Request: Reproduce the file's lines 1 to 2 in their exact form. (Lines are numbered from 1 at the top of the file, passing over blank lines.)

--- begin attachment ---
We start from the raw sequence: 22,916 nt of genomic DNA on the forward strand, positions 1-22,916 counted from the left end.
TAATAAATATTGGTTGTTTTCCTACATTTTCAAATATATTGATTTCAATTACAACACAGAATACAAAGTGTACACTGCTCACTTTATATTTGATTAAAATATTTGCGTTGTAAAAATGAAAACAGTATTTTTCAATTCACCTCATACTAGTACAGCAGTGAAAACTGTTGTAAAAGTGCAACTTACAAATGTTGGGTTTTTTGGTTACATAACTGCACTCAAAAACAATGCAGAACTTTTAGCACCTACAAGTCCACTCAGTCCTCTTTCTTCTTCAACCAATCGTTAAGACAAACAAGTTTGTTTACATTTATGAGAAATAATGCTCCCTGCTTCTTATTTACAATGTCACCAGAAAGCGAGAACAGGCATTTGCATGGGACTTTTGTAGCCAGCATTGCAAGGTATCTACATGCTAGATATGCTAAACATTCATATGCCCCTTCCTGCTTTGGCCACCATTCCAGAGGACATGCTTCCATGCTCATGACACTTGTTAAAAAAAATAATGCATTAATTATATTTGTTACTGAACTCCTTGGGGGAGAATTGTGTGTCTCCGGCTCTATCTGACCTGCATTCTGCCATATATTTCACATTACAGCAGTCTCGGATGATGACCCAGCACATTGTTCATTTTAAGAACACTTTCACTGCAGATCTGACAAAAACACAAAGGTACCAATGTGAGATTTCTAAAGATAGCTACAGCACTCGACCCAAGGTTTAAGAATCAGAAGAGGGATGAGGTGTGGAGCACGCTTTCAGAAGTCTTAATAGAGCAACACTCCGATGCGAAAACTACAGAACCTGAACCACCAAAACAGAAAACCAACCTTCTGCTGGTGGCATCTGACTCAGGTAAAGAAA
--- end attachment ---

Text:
We start from the raw sequence: 22,916 nt of genomic DNA on the forward strand, positions 1-22,916 counted from the left end.
TAATAAATATTGGTTGTTTTCCTACATTTTCAAATATATTGATTTCAATTACAACACAGAATACAAAGTGTACACTGCTCACTTTATATTTGATTAAAATATTTGCGTTGTAAAAATGAAAACAGTATTTTTCAATTCACCTCATACTAGTACAGCAGTGAAAACTGTTGTAAAAGTGCAACTTACAAATGTTGGGTTTTTTGGTTACATAACTGCACTCAAAAACAATGCAGAACTTTTAGCACCTACAAGTCCACTCAGTCCTCTTTCTTCTTCAACCAATCGTTAAGACAAACAAGTTTGTTTACATTTATGAGAAATAATGCTCCCTGCTTCTTATTTACAATGTCACCAGAAAGCGAGAACAGGCATTTGCATGGGACTTTTGTAGCCAGCATTGCAAGGTATCTACATGCTAGATATGCTAAACATTCATATGCCCCTTCCTGCTTTGGCCACCATTCCAGAGGACATGCTTCCATGCTCATGACACTTGTTAAAAAAAATAATGCATTAATTATATTTGTTACTGAACTCCTTGGGGGAGAATTGTGTGTCTCCGGCTCTATCTGACCTGCATTCTGCCATATATTTCACATTACAGCAGTCTCGGATGATGACCCAGCACATTGTTCATTTTAAGAACACTTTCACTGCAGATCTGACAAAAACACAAAGGTACCAATGTGAGATTTCTAAAGATAGCTACAGCACTCGACCCAAGGTTTAAGAATCAGAAGAGGGATGAGGTGTGGAGCACGCTTTCAGAAGTCTTAATAGAGCAACACTCCGATGCGAAAACTACAGAACCTGAACCACCAAAACAGAAAACCAACCTTCTGCTGGTGGCATCTGACTCAGGTAAAGAAA